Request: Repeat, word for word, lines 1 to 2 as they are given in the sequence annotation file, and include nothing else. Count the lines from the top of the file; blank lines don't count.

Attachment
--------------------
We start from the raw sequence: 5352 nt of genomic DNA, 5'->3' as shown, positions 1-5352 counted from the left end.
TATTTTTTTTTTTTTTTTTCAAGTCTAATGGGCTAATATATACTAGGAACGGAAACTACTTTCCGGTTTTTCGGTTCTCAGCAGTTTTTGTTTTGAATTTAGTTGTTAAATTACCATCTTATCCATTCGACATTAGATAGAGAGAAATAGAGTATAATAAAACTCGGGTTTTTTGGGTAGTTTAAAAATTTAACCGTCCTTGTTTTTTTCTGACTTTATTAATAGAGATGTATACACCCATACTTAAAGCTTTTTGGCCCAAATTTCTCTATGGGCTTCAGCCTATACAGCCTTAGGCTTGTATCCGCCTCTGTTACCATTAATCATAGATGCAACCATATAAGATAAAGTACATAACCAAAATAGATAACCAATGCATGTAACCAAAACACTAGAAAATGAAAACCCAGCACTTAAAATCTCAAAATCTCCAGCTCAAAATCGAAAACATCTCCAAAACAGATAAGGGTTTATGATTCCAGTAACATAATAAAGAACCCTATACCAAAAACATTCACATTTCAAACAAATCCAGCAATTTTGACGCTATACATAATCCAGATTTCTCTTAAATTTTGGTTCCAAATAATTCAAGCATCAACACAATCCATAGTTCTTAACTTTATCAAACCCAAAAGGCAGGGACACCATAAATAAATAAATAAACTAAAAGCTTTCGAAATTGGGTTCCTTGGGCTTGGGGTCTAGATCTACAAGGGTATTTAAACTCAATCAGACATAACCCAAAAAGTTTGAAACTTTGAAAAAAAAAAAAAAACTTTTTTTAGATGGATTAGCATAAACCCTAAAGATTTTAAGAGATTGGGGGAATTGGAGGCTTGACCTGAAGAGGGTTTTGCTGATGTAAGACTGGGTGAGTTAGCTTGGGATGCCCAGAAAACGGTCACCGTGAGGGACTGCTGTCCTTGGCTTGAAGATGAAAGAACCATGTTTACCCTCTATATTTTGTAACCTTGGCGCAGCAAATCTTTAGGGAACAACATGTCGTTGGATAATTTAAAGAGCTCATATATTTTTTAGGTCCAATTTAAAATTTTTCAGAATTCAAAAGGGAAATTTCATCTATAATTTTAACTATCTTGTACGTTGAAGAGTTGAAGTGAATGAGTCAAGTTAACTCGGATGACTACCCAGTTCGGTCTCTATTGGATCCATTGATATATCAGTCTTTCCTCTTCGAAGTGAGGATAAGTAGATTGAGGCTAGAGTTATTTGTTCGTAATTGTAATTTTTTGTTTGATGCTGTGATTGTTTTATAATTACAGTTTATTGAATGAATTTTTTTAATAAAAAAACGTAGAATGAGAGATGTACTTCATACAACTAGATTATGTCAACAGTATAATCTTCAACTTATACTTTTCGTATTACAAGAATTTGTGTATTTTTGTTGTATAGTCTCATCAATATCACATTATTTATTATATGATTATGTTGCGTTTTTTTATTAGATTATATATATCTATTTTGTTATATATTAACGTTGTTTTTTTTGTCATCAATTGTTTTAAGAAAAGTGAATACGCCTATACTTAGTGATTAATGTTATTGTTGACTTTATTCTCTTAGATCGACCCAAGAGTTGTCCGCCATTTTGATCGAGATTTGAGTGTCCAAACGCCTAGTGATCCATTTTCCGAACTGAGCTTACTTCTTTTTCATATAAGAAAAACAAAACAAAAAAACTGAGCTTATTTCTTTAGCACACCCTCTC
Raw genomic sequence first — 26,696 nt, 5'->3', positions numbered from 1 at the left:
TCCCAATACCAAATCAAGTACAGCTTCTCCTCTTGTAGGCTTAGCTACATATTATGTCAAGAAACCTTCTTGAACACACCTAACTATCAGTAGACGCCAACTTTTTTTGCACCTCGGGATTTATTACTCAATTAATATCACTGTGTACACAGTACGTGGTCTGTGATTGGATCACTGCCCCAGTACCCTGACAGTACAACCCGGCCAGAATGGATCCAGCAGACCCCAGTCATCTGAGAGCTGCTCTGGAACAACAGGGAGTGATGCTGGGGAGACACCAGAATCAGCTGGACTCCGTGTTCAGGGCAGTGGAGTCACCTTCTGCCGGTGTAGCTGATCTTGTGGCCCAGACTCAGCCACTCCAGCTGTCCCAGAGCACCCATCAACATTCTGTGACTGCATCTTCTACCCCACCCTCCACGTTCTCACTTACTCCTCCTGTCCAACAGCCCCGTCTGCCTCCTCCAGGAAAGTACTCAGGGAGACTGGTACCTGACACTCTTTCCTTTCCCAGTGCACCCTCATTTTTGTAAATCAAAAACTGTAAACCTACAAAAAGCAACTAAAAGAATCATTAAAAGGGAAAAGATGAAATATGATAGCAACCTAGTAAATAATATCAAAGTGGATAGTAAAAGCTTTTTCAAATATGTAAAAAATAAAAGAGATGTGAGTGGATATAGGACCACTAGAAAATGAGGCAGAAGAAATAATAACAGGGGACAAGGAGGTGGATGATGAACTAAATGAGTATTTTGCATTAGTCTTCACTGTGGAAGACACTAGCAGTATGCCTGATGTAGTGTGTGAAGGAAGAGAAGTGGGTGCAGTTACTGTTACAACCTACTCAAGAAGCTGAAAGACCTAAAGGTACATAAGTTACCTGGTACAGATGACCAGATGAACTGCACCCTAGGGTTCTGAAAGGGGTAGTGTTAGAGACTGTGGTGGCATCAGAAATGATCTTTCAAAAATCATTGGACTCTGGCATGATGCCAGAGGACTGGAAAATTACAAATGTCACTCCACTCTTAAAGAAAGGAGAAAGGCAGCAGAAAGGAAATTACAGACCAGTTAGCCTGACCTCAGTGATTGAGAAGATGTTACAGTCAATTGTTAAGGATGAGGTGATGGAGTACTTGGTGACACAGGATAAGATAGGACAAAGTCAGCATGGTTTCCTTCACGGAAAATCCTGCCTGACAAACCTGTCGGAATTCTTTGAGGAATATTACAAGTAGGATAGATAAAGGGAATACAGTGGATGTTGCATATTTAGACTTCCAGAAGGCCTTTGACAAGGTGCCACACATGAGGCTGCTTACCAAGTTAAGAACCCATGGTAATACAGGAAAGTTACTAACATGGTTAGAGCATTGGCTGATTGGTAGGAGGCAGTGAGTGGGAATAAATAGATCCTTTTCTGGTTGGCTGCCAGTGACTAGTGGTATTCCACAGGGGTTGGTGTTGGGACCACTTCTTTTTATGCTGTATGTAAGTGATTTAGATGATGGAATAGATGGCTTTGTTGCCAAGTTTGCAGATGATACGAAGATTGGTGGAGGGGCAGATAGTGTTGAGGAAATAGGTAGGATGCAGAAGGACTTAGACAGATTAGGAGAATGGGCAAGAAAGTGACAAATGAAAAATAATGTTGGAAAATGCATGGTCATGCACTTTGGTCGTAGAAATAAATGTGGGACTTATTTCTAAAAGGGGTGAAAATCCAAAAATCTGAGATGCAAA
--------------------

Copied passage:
We start from the raw sequence: 5352 nt of genomic DNA, 5'->3' as shown, positions 1-5352 counted from the left end.
TATTTTTTTTTTTTTTTTTCAAGTCTAATGGGCTAATATATACTAGGAACGGAAACTACTTTCCGGTTTTTCGGTTCTCAGCAGTTTTTGTTTTGAATTTAGTTGTTAAATTACCATCTTATCCATTCGACATTAGATAGAGAGAAATAGAGTATAATAAAACTCGGGTTTTTTGGGTAGTTTAAAAATTTAACCGTCCTTGTTTTTTTCTGACTTTATTAATAGAGATGTATACACCCATACTTAAAGCTTTTTGGCCCAAATTTCTCTATGGGCTTCAGCCTATACAGCCTTAGGCTTGTATCCGCCTCTGTTACCATTAATCATAGATGCAACCATATAAGATAAAGTACATAACCAAAATAGATAACCAATGCATGTAACCAAAACACTAGAAAATGAAAACCCAGCACTTAAAATCTCAAAATCTCCAGCTCAAAATCGAAAACATCTCCAAAACAGATAAGGGTTTATGATTCCAGTAACATAATAAAGAACCCTATACCAAAAACATTCACATTTCAAACAAATCCAGCAATTTTGACGCTATACATAATCCAGATTTCTCTTAAATTTTGGTTCCAAATAATTCAAGCATCAACACAATCCATAGTTCTTAACTTTATCAAACCCAAAAGGCAGGGACACCATAAATAAATAAATAAACTAAAAGCTTTCGAAATTGGGTTCCTTGGGCTTGGGGTCTAGATCTACAAGGGTATTTAAACTCAATCAGACATAACCCAAAAAGTTTGAAACTTTGAAAAAAAAAAAAAAACTTTTTTTAGATGGATTAGCATAAACCCTAAAGATTTTAAGAGATTGGGGGAATTGGAGGCTTGACCTGAAGAGGGTTTTGCTGATGTAAGACTGGGTGAGTTAGCTTGGGATGCCCAGAAAACGGTCACCGTGAGGGACTGCTGTCCTTGGCTTGAAGATGAAAGAACCATGTTTACCCTCTATATTTTGTAACCTTGGCGCAGCAAATCTTTAGGGAACAACATGTCGTTGGATAATTTAAAGAGCTCATATATTTTTTAGGTCCAATTTAAAATTTTTCAGAATTCAAAAGGGAAATTTCATCTATAATTTTAACTATCTTGTACGTTGAAGAGTTGAAGTGAATGAGTCAAGTTAACTCGGATGACTACCCAGTTCGGTCTCTATTGGATCCATTGATATATCAGTCTTTCCTCTTCGAAGTGAGGATAAGTAGATTGAGGCTAGAGTTATTTGTTCGTAATTGTAATTTTTTGTTTGATGCTGTGATTGTTTTATAATTACAGTTTATTGAATGAATTTTTTTAATAAAAAAACGTAGAATGAGAGATGTACTTCATACAACTAGATTATGTCAACAGTATAATCTTCAACTTATACTTTTCGTATTACAAGAATTTGTGTATTTTTGTTGTATAGTCTCATCAATATCACATTATTTATTATATGATTATGTTGCGTTTTTTTATTAGATTATATATATCTATTTTGTTATATATTAACGTTGTTTTTTTTGTCATCAATTGTTTTAAGAAAAGTGAATACGCCTATACTTAGTGATTAATGTTATTGTTGACTTTATTCTCTTAGATCGACCCAAGAGTTGTCCGCCATTTTGATCGAGATTTGAGTGTCCAAACGCCTAGTGATCCATTTTCCGAACTGAGCTTACTTCTTTTTCATATAAGAAAAACAAAACAAAAAAACTGAGCTTATTTCTTTAGCACACCCTCTC